The high-level Victory Bridge dates from 1945, its name celebrating victory in World War II. Victory Bridge, 200m long and 34m above the river, supersedes the red-tuff bridge constructed following the collapse of its predecessor in the 1679 earthquake and rebuilt in 1830 after the Russian conquest of Yerevan. The four arches of the 1679 bridge, 80m long and 11m above the river can be seen to the south of Victory Bridge, the central two arches spanning the river itself; the smaller side ones originally crossed irrigation canals. Most visitors see the Hrazden Gorge through which the river flows only as they cross Victory Bridge. In spring, when all is green and the poppies are flowering, driving or walking in the gorge is pleasant, but in the summer it can be hot. Restaurants and cafes have taken over one stretch of the gorge but, thankfully, much remains unspoilt. The Children's Railway is down in the gorge.
At each end of Victory Bridge are prominent buildings associated with Yerevan's alcohol business. At the west (airport) end is the Yerevan brandy distillery which stands on a plateau high above the bridge. The distillery was founded in 1887 but the present building was designed by Hovhannes Margarian, the same architect as was responsible for the Armenergo building in upper Abovian Street. Its facade displaying nine arches can be best appreciated when approached by the long flight of steps from the valley below. Guided tours of the storage facilities and museum, with sampling of the products, can be arranged but the actual production is not shown. It is now owned by the French Pernod Ricard company. Unfortunately its excellent products are difficult to obtain in western Europe; presumably its owners see little point in competing with their French products.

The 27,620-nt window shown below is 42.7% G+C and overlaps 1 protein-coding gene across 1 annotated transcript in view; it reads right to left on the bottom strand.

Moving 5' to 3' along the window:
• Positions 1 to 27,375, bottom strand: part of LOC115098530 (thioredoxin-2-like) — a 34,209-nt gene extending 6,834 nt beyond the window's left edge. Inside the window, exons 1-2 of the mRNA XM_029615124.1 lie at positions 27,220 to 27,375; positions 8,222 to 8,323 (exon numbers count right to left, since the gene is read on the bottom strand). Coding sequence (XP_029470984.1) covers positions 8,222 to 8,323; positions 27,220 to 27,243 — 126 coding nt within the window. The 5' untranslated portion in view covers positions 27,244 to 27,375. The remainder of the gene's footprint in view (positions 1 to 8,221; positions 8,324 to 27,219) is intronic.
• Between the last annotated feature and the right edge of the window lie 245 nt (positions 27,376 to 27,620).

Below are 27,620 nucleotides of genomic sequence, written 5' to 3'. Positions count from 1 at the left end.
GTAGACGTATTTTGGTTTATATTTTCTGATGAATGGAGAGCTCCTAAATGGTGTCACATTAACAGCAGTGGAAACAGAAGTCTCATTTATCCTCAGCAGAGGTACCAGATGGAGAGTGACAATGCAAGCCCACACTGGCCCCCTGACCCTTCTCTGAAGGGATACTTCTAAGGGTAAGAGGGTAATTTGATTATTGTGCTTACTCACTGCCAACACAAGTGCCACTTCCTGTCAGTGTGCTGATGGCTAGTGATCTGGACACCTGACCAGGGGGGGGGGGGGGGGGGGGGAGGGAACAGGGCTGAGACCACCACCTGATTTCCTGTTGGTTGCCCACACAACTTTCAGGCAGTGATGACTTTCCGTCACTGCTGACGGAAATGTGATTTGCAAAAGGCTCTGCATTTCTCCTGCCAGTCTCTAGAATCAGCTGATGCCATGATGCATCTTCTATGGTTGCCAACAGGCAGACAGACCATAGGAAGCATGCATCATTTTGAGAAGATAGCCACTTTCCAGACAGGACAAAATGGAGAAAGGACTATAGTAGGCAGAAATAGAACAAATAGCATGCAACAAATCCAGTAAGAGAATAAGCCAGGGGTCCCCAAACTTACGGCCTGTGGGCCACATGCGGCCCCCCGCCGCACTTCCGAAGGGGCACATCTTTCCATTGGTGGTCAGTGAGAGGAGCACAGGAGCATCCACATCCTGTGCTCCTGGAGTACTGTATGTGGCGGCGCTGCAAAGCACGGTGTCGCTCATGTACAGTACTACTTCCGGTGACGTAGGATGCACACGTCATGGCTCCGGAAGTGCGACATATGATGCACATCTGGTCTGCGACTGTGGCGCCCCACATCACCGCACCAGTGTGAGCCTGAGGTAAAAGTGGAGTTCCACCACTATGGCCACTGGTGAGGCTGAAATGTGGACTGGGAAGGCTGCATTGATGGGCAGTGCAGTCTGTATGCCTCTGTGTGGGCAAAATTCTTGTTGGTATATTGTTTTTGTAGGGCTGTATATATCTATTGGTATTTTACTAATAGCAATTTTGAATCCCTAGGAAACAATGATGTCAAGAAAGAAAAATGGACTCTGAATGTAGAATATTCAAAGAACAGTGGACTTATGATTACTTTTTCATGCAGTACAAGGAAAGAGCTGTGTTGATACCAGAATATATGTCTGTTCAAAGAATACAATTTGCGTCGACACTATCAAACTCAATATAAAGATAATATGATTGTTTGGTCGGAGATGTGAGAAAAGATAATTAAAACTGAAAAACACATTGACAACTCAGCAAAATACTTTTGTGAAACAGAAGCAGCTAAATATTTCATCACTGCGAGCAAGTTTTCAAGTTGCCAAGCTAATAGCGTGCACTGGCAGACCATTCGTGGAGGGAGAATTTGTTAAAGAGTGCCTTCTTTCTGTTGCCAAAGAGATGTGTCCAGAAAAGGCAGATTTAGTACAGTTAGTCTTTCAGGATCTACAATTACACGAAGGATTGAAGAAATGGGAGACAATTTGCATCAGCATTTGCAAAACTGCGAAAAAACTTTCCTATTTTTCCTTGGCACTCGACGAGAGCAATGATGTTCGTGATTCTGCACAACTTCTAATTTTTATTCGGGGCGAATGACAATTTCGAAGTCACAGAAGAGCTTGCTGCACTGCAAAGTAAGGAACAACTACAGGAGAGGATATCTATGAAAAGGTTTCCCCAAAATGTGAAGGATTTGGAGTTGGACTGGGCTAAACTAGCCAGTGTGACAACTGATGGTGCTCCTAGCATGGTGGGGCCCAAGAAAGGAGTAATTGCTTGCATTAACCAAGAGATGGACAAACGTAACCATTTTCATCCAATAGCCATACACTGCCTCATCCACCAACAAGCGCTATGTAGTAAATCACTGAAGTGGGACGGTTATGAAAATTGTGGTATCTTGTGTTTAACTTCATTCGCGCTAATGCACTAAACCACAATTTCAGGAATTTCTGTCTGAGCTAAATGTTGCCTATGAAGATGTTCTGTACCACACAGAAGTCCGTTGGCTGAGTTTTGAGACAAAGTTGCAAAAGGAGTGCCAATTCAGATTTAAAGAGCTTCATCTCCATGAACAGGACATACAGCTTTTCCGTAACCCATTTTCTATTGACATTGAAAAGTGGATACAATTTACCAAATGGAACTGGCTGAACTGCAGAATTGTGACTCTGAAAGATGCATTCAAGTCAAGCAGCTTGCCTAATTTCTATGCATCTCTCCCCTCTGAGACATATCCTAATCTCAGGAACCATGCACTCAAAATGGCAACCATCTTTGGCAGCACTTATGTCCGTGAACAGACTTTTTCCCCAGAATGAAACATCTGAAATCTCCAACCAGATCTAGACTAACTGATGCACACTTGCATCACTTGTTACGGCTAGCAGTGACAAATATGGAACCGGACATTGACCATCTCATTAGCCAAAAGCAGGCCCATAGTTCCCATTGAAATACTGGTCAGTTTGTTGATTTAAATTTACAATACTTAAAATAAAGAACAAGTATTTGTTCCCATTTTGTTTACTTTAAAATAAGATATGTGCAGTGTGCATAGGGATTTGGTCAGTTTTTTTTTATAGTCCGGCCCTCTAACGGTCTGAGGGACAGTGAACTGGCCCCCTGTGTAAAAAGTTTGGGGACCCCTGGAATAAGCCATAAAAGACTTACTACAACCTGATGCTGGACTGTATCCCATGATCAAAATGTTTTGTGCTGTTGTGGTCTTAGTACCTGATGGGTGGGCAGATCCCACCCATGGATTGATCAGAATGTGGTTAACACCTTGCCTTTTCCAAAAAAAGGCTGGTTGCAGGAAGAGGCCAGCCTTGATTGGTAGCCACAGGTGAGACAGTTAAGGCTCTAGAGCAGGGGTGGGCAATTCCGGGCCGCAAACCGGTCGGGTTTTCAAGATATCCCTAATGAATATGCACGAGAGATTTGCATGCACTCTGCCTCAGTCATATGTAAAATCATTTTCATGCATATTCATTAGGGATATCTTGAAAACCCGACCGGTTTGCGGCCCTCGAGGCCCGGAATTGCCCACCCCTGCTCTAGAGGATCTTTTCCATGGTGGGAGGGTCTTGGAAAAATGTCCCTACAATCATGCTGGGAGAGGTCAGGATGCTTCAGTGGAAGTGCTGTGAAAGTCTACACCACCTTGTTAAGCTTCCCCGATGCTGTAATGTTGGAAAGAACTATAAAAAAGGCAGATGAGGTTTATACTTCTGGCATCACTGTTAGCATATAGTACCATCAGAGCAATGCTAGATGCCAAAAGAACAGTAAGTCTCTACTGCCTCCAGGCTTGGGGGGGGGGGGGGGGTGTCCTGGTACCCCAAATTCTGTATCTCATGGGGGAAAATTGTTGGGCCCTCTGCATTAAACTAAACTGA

At the other (city) end of the bridge the large rather forbidding building constructed of basalt which faces the bridge, houses the Yerevan Wine Company: built about 1930, its shape and dimensions are exactly those of the former citadel that occupied the site, which is the reason for its appearance. Its architect Rafael Israelian (1908-73) was also responsible for the very fine memorial commemorating the Battle of Sardarapat in Armavir province. It is often stated that the first performance of Griboyedov's Woe from Wit was actually given in a room of the fortress by Russian army officers in 1827 but it is not clear what evidence exists for this claim. It seems unlikely that army officers would have acted in a play which was prohibited by the Tsarist authorities and which was not published until seven years later.
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